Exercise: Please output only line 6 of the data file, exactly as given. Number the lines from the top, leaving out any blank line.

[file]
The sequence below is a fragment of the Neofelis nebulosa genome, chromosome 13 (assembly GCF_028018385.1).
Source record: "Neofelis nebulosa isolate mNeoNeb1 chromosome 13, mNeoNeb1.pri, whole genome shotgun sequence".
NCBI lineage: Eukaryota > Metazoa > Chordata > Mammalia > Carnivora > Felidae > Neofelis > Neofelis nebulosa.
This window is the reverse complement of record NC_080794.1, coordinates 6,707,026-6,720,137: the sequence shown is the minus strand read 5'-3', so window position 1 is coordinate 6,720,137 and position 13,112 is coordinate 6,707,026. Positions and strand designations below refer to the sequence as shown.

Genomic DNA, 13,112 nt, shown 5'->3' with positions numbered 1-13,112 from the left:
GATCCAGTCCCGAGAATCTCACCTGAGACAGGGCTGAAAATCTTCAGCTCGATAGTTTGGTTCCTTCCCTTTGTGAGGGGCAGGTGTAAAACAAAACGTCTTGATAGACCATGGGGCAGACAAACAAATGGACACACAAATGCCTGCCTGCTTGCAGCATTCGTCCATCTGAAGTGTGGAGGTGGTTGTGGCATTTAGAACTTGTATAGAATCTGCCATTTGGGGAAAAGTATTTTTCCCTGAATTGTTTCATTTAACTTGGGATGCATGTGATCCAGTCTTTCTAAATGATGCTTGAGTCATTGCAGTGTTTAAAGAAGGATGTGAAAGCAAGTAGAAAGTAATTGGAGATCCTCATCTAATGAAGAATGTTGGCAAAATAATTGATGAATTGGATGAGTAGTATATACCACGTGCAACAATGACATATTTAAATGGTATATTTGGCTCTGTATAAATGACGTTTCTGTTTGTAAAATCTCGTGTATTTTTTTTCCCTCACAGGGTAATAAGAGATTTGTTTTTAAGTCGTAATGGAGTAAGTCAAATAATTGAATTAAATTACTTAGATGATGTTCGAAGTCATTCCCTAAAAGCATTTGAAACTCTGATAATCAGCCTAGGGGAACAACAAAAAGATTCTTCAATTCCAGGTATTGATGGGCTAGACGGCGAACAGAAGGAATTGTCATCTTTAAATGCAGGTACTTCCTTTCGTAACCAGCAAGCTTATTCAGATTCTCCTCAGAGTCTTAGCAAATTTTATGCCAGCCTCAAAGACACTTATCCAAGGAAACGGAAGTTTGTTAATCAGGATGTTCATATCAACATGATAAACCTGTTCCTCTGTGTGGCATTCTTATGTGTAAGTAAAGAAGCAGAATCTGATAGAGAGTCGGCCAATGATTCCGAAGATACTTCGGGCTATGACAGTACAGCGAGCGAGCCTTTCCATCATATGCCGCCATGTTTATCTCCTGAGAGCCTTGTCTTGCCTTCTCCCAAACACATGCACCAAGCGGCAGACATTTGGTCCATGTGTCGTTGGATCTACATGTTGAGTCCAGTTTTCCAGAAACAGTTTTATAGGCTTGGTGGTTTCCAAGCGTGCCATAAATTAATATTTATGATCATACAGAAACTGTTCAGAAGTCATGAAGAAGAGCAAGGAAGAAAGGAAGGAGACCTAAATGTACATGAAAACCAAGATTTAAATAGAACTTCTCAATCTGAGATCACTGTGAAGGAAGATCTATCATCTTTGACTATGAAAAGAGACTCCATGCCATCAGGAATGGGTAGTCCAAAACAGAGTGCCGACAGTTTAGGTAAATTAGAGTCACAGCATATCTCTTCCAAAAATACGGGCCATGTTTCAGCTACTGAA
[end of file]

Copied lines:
GATCCAGTCCCGAGAATCTCACCTGAGACAGGGCTGAAAATCTTCAGCTCGATAGTTTGGTTCCTTCCCTTTGTGAGGGGCAGGTGTAAAACAAAACGTCTTGATAGACCATGGGGCAGACAAACAAATGGACACACAAATGCCTGCCTGCTTGCAGCATTCGTCCATCTGAAGTGTGGAGGTGGTTGTGGCATTTAGAACTTGTATAGAATCTGCCATTTGGGGAAAAGTATTTTTCCCTGAATTGTTTCATTTAACTTGGGATGCATGTGATCCAGTCTTTCTAAATGATGCTTGAGTCATTGCAGTGTTTAAAGAAGGATGTGAAAGCAAGTAGAAAGTAATTGGAGATCCTCATCTAATGAAGAATGTTGGCAAAATAATTGATGAATTGGATGAGTAGTATATACCACGTGCAACAATGACATATTTAAATGGTATATTTGGCTCTGTATAAATGACGTTTCTGTTTGTAAAATCTCGTGTATTTTTTTTCCCTCACAGGGTAATAAGAGATTTGTTTTTAAGTCGTAATGGAGTAAGTCAAATAATTGAATTAAATTACTTAGATGATGTTCGAAGTCATTCCCTAAAAGCATTTGAAACTCTGATAATCAGCCTAGGGGAACAACAAAAAGATTCTTCAATTCCAGGTATTGATGGGCTAGACGGCGAACAGAAGGAATTGTCATCTTTAAATGCAGGTACTTCCTTTCGTAACCAGCAAGCTTATTCAGATTCTCCTCAGAGTCTTAGCAAATTTTATGCCAGCCTCAAAGACACTTATCCAAGGAAACGGAAGTTTGTTAATCAGGATGTTCATATCAACATGATAAACCTGTTCCTCTGTGTGGCATTCTTATGTGTAAGTAAAGAAGCAGAATCTGATAGAGAGTCGGCCAATGATTCCGAAGATACTTCGGGCTATGACAGTACAGCGAGCGAGCCTTTCCATCATATGCCGCCATGTTTATCTCCTGAGAGCCTTGTCTTGCCTTCTCCCAAACACATGCACCAAGCGGCAGACATTTGGTCCATGTGTCGTTGGATCTACATGTTGAGTCCAGTTTTCCAGAAACAGTTTTATAGGCTTGGTGGTTTCCAAGCGTGCCATAAATTAATATTTATGATCATACAGAAACTGTTCAGAAGTCATGAAGAAGAGCAAGGAAGAAAGGAAGGAGACCTAAATGTACATGAAAACCAAGATTTAAATAGAACTTCTCAATCTGAGATCACTGTGAAGGAAGATCTATCATCTTTGACTATGAAAAGAGACTCCATGCCATCAGGAATGGGTAGTCCAAAACAGAGTGCCGACAGTTTAGGTAAATTAGAGTCACAGCATATCTCTTCCAAAAATACGGGCCATGTTTCAGCTACTGAA